The United States men’s national team failing to qualify for the 2018 World Cup should signal the start of a badly needed new era for US Soccer.
Embarrassing. Inexcusable. Pathetic. Unfathomable. Pitiful. Shameful. Incomprehensible. Those are only a handful of proper and useful terms one could use to describe the United States men’s national team failing to qualify for the 2018 World Cup following a loss to Trinidad and Tobago coupled with a pair of other results that bounced US Soccer from next summer’s biggest sports party before it even began.
Much can be said about how poorly the Americans played on Tuesday, but blaming one night for a nation of over 300 million people flopping so poorly in World Cup qualifying is similar to blaming Bradley Wright-Phillips for not doing enough to carry the New York Red Bulls to MLS Cup glory during his tenure with the club. It’s shows a disturbing lack of understanding of all that went wrong since the start of this process, and also of the breakdown needed to right the US Soccer ship.
Just as with most organizations, the inevitable shake-up within the USMNT begins at the top. US Soccer president Sunil Gulati will be out, perhaps before you even read this sentence, and his exit will be followed by the departure of coach Bruce Arena. Any this point, anybody even pretending to argue either man should remain employed by the program isn’t worth seconds of your time. These are obvious and easy decisions.
Their ousters are only the beginning. A panel featuring respected footballing minds — not businessmen or those who made moves from the NFL to soccer in attempts to cash in — should be convened as soon as possible to determine how US Soccer fell to such a state in 2018, and what steps need to be taken to move the program forward to where it should be considering soccer is more popular in the US today than ever before.
Various opinions must be welcomed. Taylor Twellman has a seat at the table. Alexi Lalas. Eric Wynalda. Former managers such as Arena, Jurgen Klinsmann and Bob Bradley. Julie Foudy. Jesse Marsch. Caleb Porter. Giovanni Savarese. Even outsiders like Ted Westervelt, the unofficial leader of the #ProRelForUSA Twitter movement who polarizes so many on social media, deserve to have their voices heard.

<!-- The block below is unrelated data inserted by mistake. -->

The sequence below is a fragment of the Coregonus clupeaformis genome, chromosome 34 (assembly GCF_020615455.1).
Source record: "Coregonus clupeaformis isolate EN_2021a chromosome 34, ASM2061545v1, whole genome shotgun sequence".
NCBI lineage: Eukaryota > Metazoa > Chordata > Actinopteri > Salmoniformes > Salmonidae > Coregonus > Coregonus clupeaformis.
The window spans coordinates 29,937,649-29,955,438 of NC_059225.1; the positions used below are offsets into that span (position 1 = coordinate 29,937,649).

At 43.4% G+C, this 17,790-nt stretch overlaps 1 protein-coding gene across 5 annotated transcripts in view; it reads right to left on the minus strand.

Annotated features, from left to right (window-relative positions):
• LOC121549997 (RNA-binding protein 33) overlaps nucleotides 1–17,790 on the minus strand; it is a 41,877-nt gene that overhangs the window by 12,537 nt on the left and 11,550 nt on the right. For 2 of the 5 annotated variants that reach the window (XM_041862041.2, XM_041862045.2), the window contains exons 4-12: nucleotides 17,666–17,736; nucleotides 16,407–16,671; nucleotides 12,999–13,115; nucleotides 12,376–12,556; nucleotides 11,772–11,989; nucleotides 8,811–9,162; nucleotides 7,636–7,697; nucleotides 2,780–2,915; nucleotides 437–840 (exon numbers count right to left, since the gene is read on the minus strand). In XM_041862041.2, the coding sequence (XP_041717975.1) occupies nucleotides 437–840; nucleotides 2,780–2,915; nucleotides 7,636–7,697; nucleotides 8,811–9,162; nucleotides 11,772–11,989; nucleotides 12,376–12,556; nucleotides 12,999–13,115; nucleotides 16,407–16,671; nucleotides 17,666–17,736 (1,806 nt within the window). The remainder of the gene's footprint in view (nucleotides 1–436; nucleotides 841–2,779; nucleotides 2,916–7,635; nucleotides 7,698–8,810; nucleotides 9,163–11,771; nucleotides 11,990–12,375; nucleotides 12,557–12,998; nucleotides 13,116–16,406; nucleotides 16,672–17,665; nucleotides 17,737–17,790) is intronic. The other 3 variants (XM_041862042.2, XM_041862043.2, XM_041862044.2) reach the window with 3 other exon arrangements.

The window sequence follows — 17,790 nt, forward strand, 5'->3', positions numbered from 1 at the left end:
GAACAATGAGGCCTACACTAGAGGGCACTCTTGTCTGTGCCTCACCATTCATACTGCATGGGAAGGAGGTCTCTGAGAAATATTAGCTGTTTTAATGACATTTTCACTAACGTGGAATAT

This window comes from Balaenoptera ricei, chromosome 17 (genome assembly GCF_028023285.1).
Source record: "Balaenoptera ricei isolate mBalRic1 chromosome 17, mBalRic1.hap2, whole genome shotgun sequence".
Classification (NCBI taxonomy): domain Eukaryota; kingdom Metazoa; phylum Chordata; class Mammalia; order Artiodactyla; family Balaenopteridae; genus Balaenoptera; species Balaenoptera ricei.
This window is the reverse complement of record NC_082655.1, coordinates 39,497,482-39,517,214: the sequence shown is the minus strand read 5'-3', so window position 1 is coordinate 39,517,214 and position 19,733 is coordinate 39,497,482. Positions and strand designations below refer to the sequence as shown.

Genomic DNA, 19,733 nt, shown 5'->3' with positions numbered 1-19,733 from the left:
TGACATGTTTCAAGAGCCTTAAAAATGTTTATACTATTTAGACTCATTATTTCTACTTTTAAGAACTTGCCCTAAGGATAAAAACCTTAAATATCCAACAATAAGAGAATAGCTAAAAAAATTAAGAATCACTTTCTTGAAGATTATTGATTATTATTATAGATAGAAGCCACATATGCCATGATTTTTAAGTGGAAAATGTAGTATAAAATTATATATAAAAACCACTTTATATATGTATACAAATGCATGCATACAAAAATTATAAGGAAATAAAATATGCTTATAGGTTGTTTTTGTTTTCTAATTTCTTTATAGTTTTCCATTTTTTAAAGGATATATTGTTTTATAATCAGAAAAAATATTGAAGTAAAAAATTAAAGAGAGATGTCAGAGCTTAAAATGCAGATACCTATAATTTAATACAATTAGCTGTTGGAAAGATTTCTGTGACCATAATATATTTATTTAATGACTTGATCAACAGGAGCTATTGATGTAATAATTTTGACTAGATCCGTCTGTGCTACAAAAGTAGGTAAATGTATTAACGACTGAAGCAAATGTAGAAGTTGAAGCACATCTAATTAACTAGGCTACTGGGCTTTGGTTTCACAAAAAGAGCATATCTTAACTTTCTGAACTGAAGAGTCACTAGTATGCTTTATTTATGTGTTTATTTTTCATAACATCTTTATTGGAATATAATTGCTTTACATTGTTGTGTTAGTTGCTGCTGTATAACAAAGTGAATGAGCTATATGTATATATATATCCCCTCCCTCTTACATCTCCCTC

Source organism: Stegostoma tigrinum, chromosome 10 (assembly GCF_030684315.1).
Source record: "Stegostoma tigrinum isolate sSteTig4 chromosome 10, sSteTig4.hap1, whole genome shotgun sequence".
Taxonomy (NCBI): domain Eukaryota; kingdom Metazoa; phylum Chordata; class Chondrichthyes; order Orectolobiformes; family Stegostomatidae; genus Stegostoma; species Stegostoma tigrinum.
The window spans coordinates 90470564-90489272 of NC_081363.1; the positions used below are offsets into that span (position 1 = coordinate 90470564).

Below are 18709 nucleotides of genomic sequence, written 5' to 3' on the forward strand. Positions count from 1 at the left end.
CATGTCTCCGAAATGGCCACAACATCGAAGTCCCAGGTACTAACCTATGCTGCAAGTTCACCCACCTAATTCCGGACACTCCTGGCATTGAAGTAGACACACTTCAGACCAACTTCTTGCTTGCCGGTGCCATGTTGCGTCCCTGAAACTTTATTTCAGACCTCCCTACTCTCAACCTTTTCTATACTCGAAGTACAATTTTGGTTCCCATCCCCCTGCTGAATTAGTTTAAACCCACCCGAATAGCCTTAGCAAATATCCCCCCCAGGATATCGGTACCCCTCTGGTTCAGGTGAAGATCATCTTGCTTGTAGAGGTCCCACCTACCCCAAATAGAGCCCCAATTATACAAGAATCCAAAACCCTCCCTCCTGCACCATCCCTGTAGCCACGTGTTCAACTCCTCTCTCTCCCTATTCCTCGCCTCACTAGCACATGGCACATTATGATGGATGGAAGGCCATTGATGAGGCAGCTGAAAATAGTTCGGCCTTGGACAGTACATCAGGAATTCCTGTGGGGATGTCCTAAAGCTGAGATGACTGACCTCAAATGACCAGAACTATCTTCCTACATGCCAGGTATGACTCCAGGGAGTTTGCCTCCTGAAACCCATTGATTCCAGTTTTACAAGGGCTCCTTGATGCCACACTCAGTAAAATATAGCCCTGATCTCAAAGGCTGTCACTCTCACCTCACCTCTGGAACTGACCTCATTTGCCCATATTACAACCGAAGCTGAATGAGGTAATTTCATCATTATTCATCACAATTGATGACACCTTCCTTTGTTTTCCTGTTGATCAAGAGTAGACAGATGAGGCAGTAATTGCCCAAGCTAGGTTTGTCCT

It’s time. It’s time to embrace serious and important discussions too often relegated to quick Internet hits and 140-character Tweets. It’s time to discuss the elimination of the “pay to play” system written about by Ahmet Guvener of Soccer America in September 2016 and others over the years, an initiative that undeniably does more harm than good to youth programs around the country. Yes, it’s absolutely time to talk about promotion/relegation from the very bottom of the pyramid all the way to Major League Soccer.
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Pretending the biggest choke-job in this country’s footballing history is merely a one-off does nobody any favors. Merely naming a new federation president and new national team manager is equal to putting a bandage over a wound so many of us involved in the US Soccer community watched get further and further infected. If now isn’t the time for sweeping changes, such alterations will never occur, and the US will always be behind the likes of Mexico and Europe’s top footballing countries.
Of course, nobody should forget about the players who gagged-away what should’ve been a guaranteed spot in next year’s World Cup. Recognized names such as Clint Dempsey and Tim Howard are finished with the national team after November. Building around the likes of potential superstar Christian Pulisic, DeAndre Yedlin, Tyler Adams, Josh Sargent and a new wave of young prospects will be the first objective for whoever replaces Arena in the manager’s chair.
The first step in solving a problem is recognizing one exists. The only way anything positive comes from this country’s top footballing disaster is if each of the issues routinely discussed by critics, journalists, observers, fans, coaches and even players is addressed one by one by knowledgeable people given authority to fix all that ails US Soccer heading into 2020.
Don’t let the dust settle. Don’t let time heal wounds. Now, when so many are left questioning cornerstones that make up the foundation of US Soccer, is when all of us, even those who watch matches on television and occasionally spend money on the product, should look within and admit it’s time to embark on a new course and a new journey that will hopefully end with the US being a footballing powerhouse in CONCACAF, at least, within ten years.
Anything less in unacceptable.